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  1. Comment
27 January 2022

David Gauke

There are no good arguments for Boris Johnson to remain as Prime Minister

Successful countries depend upon trust. Johnson’s continued premiership corrodes it.

Sometimes it is only when you try to defend something that you realise it is indefensible. This is a conclusion that should have dawned on a number of Conservative politicians in recent days as they gave their support to Boris Johnson.

The various justifications for the Prime Minister’s continuance in office included statements such as “probably in most homes… people may not have kept absolutely to the rules”, “he’s not robbed a bank”, “Johnson does not lie any more than the rest of us” and “he was ambushed by a cake”. These are not, in my view, overwhelmingly convincing arguments.

For the last few weeks, ministers have been able to make one argument that just about held up – “wait for the report from Sue Gray”. It was an implausible and silly argument for Johnson to make himself but his colleagues could get away with it at the cost of coming across as remarkably incurious (“why haven’t you asked him?”). Those ministers who have got through interviews with the least damage to their reputation have managed to convey the impression (but without putting it in so many words) that they were pretty disgusted by what was going on but that we might as well complete the investigation before passing sentence.  

This option is no longer available. The publication of the Sue Gray report is imminent. The evidence she has uncovered has met the police’s threshold for opening an investigation of the “most serious and flagrant type of breach” and those involved “knew or ought to have known that what they were doing was an offence”.

What can be said in defence of the Prime Minister? One option is to say that he did not understand the rules and that he thought he was acting within them. This is hard to maintain when it was the Prime Minister who approved the rules. When it came to the lockdown restrictions, he presumably read submissions from officials setting out his options, held meetings in which the recommendations were interrogated, considered the various boundary issues and hard cases and then, when he was confident that he understood the implications of the proposals, made a decision. He must have known what the rules said. And if he did not, the argument that he was a fool and not a knave is not greatly to his credit.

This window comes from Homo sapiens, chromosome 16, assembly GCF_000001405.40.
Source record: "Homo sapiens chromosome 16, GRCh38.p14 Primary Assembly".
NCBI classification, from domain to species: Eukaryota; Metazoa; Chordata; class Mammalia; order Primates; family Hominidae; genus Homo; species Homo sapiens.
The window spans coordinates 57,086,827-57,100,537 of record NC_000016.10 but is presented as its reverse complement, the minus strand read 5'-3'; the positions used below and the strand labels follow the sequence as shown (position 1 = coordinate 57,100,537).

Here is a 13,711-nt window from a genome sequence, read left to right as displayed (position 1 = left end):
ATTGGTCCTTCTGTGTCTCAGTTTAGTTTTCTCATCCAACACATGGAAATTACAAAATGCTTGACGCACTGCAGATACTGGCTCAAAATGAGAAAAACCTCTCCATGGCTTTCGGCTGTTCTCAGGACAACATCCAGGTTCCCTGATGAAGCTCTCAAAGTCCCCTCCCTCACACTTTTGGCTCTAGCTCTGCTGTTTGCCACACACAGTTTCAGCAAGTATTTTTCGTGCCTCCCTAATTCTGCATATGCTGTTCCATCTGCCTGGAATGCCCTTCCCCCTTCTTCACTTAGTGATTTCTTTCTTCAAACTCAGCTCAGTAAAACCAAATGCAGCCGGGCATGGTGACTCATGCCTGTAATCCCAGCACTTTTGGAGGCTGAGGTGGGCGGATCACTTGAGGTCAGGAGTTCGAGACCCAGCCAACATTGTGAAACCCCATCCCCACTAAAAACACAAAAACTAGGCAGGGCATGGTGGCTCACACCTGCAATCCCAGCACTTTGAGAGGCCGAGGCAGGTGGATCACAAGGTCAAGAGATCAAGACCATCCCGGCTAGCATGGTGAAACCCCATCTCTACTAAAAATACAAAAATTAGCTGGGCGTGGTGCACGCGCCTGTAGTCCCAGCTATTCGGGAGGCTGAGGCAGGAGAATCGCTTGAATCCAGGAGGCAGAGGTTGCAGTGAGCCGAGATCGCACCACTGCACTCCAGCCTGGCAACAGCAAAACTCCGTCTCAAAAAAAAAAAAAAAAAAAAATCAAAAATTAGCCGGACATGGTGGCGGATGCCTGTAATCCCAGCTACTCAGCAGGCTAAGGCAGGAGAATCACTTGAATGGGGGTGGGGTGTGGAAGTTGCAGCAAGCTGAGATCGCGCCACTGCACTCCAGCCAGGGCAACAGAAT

The hybrid nature of 10 Downing Street will be used as a justification. It is true that it is both a home and a workplace and one can see how this may result in some blurred lines – but that is something to which the Prime Minister should be alert. By the time BYOB invitations are going out to a hundred people, it is hard to make the case for ambiguity.

The next argument is that others may have broken the rules – officials, advisers, his wife, a birthday cake – but he was not responsible. If we were talking about an isolated instance, this argument might have some merit but the sheer number of these instances suggests that there was a wider issue. What was it about the culture in Johnson’s Downing Street that made people think that rules could be flouted?

Some argue that the rules were wrong but that is irrelevant. They were the rules. His rules. One could claim that the rules were widely flouted. The evidence does not support that but, again, they were his rules.

OK, OK, say his supporters. Rules may have been broken but in a specific and limited way and it would be disproportionate for him to be removed as Prime Minister, what with Ukraine and everything. And, by the way, inexperienced Conservative MPs in marginal seats, you do know this will mean that there will be a general election?

This last point is constitutional nonsense, put about largely by those who agitated for months for Theresa May to resign but, in my recollection, made no reference to an ensuing general election. It is an argument designed for the gullible.

The threat of a Russian invasion of Ukraine is not an ideal time to change prime minister. An early move by Vladimir Putin may save Johnson for the time being. The fact the leadership of the Conservative Party is decided by party members makes the process cumbersome which may persuade MPs to hold off. But if they believe that Boris Johnson is an international statesman of stature capable of galvanising Western allies, they really have not been paying attention to how his premiership is viewed from overseas. (And, on the basis of previous actions, his principal contribution to our efforts will be to divert resources to helping some pet sanctuary in Kyiv.)

The essential question with Boris Johnson is one of trust. Can he be trusted to comply with the same laws that apply to the rest of us? Can he be trusted to tell the truth? Can he be trusted to meet the standards that we expect from our prime ministers? We all know the answers to those questions. Tolerating him makes Conservative MPs complicit.

These are not small matters. Successful countries – particularly in a crisis – depend upon trust; public trust in our leaders and our institutions; international trust in our reliability as allies. Johnson’s premiership corrodes that trust. It should be ended.

[See also: David Gauke: How my party lost its way]

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